I took in a screening of (500) Days of Summer the other night and a lot of things rang familiar. As in, I was reminded how I almost made a film like this in college.

By no means am I claiming theft of idea. Hell, the movie was much better than (and pretty different from) what my script was. But as I watched the credits roll, I thought about a project I almost did.

Towards the end of my time in college, I entered a screenwriting/directing contest through the radio-TV-film department. The winning script would be made into a short film with the guidance of a Hollywood producer. Nothing huge, but a great experience nevertheless.

At the time, I was still in a fog about my first relationship falling apart. I spent a lot of time watching Clerks, Mallrats, Chasing Amy, Swingers, and High Fidelity, so my script came from that kind of influence. It was hurt disguised by jokes, complete with quick cuts, visual gags, and quips.

The only parallels with (500) are a couple of plot points, but mainly the ending. In my script (envisioned as a low-budget, bare bones sort of thing that would run maybe 10-15 minutes), the main character spoke to the camera, telling embarrassing (but trying-to-be funny) stories about past relationships gone awry. There was no venom underneath -- just a lot of confusion, frustration, and a bleak attitude about the chances of future success. (Maybe there was venom and I didn't realize it at the time.)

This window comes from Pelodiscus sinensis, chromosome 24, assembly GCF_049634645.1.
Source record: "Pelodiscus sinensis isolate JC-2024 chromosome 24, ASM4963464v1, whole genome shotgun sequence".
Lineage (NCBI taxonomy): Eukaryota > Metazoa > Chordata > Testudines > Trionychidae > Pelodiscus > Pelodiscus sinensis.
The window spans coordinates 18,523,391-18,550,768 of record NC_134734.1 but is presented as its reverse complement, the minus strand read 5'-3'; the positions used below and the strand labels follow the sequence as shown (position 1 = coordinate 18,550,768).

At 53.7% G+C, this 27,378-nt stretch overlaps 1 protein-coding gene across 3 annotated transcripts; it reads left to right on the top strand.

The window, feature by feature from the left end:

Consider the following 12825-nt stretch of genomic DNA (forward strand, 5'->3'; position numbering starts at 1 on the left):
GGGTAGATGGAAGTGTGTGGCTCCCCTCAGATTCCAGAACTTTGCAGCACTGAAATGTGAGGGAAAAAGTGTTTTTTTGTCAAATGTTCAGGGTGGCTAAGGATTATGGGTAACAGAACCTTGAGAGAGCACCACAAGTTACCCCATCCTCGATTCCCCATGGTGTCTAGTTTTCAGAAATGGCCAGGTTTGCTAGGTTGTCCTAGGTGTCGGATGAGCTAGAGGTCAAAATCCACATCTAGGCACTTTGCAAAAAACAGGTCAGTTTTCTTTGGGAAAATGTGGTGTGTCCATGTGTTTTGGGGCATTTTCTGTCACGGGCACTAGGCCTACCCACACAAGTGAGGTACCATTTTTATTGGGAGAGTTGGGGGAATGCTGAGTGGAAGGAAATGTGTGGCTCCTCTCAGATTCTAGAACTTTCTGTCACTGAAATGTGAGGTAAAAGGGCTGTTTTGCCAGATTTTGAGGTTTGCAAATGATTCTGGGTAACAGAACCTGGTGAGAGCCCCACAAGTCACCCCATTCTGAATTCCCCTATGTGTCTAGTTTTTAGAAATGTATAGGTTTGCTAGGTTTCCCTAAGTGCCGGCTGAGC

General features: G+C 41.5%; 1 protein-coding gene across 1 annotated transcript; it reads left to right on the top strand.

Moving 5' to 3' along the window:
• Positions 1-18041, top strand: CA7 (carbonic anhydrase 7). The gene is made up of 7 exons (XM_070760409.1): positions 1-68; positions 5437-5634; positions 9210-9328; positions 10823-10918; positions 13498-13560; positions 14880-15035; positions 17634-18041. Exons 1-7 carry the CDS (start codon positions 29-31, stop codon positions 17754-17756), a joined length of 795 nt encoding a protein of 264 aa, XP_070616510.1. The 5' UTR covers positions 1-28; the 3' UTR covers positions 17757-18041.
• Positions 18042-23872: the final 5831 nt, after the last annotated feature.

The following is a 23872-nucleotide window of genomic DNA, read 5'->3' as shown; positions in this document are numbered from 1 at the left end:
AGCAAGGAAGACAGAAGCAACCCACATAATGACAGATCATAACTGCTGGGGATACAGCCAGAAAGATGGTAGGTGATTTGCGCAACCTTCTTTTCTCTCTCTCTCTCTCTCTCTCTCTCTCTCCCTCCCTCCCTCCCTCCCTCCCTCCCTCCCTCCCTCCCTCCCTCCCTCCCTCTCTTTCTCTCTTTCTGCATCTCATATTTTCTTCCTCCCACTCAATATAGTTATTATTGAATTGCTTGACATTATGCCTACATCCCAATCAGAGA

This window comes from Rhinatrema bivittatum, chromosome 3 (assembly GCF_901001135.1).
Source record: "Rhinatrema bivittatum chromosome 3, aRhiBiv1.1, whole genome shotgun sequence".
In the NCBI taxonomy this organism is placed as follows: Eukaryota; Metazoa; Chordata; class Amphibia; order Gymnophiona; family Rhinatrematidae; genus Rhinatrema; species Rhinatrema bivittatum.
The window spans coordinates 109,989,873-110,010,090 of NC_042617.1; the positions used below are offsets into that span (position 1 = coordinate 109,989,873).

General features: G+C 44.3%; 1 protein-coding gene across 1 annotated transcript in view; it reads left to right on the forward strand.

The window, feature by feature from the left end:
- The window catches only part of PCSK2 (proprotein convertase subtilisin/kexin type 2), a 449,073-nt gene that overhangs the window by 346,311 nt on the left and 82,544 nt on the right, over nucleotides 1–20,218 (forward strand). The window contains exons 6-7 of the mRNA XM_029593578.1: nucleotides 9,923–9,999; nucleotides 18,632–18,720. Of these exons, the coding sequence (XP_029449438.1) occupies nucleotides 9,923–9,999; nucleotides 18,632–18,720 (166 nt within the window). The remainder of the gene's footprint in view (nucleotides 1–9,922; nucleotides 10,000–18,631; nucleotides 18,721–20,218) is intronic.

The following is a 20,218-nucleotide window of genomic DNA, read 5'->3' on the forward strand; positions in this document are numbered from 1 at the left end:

I had to pitch my script to this Hollywood producer in front of a classroom filled with other RTVF students. I had never heard of the producer and he came across as somebody who wanted to be like Jerry Bruckheimer on a budget. I didn't think I really had a chance with this guy and he didn't think there was much of a story in my script. He passed on taking on the script, but I wasn't crushed.

I never really knew what happened to the winning script. I merely read a story in TCU Magazine about the whole process. The pitch session was documented, noting my "guarded smile" as I walked into the room (something I do in many rooms I walk into). I had heard the final product was not to anyone's satisfaction, and I'm thankful I was spared.

I rarely think about the experience these days and I certainly have no regrets. I much prefer to write about what the hell I want to write about, without anyone with moneybags telling me my idea is good or not.

I knew a few people that went out to L.A. to make it in Hollywood after graduation, but many of them came back. I don't fault them for trying their hands at the Hollywood life, but I was quite sure the life wasn't for me. I merely wanted to move from Fort Worth to Dallas, which I eventually did.

These days, I'm not against helping friends out who want to make films. If somebody wanted to do a documentary or shoot a trailer and asked me for help, I'd do it without asking many questions. I'm not against working on scripts. Since I must keep writing, it's always in an orbit.

In seeing (500) Days of Summer as a complete film, I'm glad it exists as a tale of romantic woe for people my age. And I'm glad people with way better chops put this together onto film.